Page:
The Best Yosemite National Park Photo Spots for Drool-Worthy, Instagram-Ready Photos

Woman standing on a rock outcropping at sunset
Explorer Chick on Half Dome.

Let’s face it, pics or it didn’t happen is real. Our insta-ready society often means that the perfect vacation needs to be both fun and photogenic. 

Photography has weaved its way into our vacations as a great hobby that doubles as a souvenir. It’s become our way to permanently imbed memories of unforgettable destinations — such as Yosemite National Park. 

If you’re on your way to Yosemite and want to make sure you snap the best shots in the park, we’re right there with you! To help you out, here are eight locations you’ll want to hit to step up your Yosemite National Park photo game. Plus, there’s one bonus location too if you really want to go the extra mile.

1. Half Dome (Glacier Point or Between the Valley’s Village Store and Ahwahnee Hotel)

Women posing with backpacks and holding up trekking poles during a hike to Half Dome
Explorer Chicks at Glacier Point.

Crowd level: Medium – high

Best time to go: Sunrise or Sunset

Difficulty to get there: Easy

Half Dome is arguably the most iconic view of the park. And one of the most stunning spots to view Yosemite’s Half Dome is from Glacier Point. 

There are two ways to get to the lookout: by a 4-mile hike or by bus or car depending on the season. The south wall of Glacier Point is a great place to catch a sunrise photo with the sun coming up right over Half Dome. You will almost definitely be sharing this photo spot with other Yosemite goers though, so don’t expect to have the place to yourself. (Yes, even at 6am!)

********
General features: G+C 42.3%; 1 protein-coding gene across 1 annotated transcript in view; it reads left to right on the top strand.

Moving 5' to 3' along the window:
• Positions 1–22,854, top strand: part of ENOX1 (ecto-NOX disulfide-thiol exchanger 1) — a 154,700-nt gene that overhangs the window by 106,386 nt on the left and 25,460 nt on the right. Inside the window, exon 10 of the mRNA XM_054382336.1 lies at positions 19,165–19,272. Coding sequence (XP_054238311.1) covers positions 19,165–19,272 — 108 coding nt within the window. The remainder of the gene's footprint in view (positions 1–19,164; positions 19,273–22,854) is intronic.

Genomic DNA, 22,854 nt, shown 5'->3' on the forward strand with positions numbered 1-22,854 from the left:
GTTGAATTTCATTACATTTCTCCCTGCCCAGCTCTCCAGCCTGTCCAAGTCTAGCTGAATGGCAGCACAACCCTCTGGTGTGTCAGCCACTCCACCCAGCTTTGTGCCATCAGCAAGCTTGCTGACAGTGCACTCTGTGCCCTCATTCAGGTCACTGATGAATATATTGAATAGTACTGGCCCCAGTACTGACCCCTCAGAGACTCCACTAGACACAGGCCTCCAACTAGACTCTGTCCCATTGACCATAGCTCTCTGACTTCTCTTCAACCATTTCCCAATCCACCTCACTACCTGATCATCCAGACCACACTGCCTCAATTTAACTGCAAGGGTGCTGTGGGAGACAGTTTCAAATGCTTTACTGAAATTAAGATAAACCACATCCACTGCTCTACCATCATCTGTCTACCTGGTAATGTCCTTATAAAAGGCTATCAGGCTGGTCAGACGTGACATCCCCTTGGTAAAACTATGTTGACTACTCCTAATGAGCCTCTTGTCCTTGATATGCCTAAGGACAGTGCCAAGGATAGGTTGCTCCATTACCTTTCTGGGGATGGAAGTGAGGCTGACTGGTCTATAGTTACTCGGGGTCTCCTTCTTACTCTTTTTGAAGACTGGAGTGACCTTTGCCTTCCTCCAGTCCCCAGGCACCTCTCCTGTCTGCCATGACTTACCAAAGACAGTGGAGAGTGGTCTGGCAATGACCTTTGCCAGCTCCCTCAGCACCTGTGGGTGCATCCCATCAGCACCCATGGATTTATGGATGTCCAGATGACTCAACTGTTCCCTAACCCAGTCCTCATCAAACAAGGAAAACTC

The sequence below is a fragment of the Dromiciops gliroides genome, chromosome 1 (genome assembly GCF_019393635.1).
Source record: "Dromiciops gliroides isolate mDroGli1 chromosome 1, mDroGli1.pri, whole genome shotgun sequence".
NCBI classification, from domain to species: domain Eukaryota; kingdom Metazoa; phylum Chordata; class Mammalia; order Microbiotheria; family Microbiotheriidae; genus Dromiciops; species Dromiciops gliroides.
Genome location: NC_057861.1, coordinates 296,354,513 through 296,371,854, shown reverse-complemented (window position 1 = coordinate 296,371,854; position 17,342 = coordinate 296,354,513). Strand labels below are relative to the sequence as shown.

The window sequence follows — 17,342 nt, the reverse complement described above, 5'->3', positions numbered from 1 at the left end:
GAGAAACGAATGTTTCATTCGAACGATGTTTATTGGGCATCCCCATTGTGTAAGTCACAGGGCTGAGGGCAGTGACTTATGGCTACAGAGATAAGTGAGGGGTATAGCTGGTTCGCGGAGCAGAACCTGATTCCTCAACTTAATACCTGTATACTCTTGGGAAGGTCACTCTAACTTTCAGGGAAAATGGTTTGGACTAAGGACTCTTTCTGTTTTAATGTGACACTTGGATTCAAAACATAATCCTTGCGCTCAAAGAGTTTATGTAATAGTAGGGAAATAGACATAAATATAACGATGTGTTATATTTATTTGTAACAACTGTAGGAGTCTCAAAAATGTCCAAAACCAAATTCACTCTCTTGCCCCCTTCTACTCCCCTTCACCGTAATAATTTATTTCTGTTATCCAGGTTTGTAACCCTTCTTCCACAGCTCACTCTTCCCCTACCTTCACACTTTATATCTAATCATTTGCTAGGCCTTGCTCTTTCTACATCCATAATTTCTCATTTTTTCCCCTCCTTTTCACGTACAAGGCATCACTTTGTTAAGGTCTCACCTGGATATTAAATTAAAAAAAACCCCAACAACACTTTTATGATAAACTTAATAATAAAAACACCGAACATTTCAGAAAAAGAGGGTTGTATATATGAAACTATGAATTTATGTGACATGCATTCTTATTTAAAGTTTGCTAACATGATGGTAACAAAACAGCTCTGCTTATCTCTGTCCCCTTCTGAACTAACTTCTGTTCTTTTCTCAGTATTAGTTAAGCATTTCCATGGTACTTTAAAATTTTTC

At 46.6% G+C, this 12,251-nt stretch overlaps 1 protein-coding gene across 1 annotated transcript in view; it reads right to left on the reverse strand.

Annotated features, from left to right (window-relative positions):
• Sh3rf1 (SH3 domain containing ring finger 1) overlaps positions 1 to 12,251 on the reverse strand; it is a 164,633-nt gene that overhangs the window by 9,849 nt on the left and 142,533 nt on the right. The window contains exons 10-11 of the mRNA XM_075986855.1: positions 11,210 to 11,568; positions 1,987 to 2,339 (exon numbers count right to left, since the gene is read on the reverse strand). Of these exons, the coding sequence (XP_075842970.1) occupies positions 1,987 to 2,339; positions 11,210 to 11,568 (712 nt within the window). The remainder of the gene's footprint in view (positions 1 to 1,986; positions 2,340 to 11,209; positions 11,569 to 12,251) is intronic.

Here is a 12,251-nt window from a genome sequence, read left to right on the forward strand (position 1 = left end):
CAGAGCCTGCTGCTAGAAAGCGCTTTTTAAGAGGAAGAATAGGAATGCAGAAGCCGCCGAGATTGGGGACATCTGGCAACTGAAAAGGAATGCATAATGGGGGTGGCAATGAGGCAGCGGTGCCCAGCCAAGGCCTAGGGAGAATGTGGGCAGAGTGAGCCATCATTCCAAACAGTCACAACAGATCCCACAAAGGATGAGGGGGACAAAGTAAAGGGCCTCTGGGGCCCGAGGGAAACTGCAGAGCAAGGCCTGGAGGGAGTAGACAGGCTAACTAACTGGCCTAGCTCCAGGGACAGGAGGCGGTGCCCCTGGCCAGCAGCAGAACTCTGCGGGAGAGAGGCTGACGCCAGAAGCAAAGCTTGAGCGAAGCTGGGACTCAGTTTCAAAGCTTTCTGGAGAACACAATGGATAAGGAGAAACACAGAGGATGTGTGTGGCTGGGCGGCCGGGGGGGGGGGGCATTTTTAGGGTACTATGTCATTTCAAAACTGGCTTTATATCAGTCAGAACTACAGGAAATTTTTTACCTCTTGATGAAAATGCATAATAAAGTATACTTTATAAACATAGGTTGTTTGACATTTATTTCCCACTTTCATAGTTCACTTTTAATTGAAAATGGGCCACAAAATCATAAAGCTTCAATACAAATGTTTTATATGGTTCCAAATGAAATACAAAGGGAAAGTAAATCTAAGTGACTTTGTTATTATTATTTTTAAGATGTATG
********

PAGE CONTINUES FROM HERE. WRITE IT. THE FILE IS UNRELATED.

Another great unobstructed view for Half Dome is between the Village Store and Ahwahnee Hotel in the Yosemite Valley.

If you’re really down for working hard for the pic, you can climb to the top of Half Dome and get one of these epic shots.

2. Bridal Veil Falls

bridal veil falls

Crowd level: High
Best time to go: Spring, late afternoon
Difficulty to get there: Easy – medium

One of the most majestic falls in Yosemite, Bridalveil Falls has the power to have water flowing all year long. 

While the falls are visible from many areas in Yosemite Valley like the Tunnel Viewpoint, you can get an up-close vantage point of the falls with the Bridalveil Falls Trail. This trail is mostly paved and fairly short, but you’ll definitely get some crowds. The late afternoon sun offers less chance for a shadow casting on the falls and springtime is the best for images of the water flowing fully.

3. El Capitan (El Capitan Meadow — Yosemite Valley)

el capitan meadow

Crowd level: Medium-high
Best time to go: Anytime
Difficulty to get there: Easy

“El Cap” as it’s affectionately called, is possibly the most famous rock face in the world. It’s well-known for free climbing world records (have you seen Free Solo?!). 

You can take the El Capitan shuttle to the crossover stop where you have access to the El Capitan meadow, so it’s very easy to access. The granite giant offers a wonderful contrast with the gray sheers and surrounding rocks as a backdrop and the greenery and trees in the foreground. 

You may also be able to snag a few images of rock climbers if you bring a telephoto lens! 

4. Tunnel View

tunnel view yosemite
Photo credit: Sparta fox/Creative Commons

Crowd level: High
Best time to go: Sunset
Difficulty to get there: Easy

This is a drive-up viewpoint in the Yosemite Valley just before the Wawona Tunnel. It’s that iconic moment where you drive through the tunnel and get your first breath-taking view of the full valley. 

You can look out and see a panoramic view of some of the most iconic mountains in the park. If you aren’t an avid hiker, you can easily park just a few steps from the vantage point, so it’s a quick and easy stop on your way in or out of the valley. However, because it’s so accessible, be ready to share it with plenty of other selfie-takers too. 

Sunrise or sunset are the best times to see the view, but sunset offers full light and beautiful colors.

In this spot, you can channel your inner Ansel Adams and try your hand at getting an iconic shot.

5. Yosemite Falls

yosemite falls explorer chicks

Crowd level: High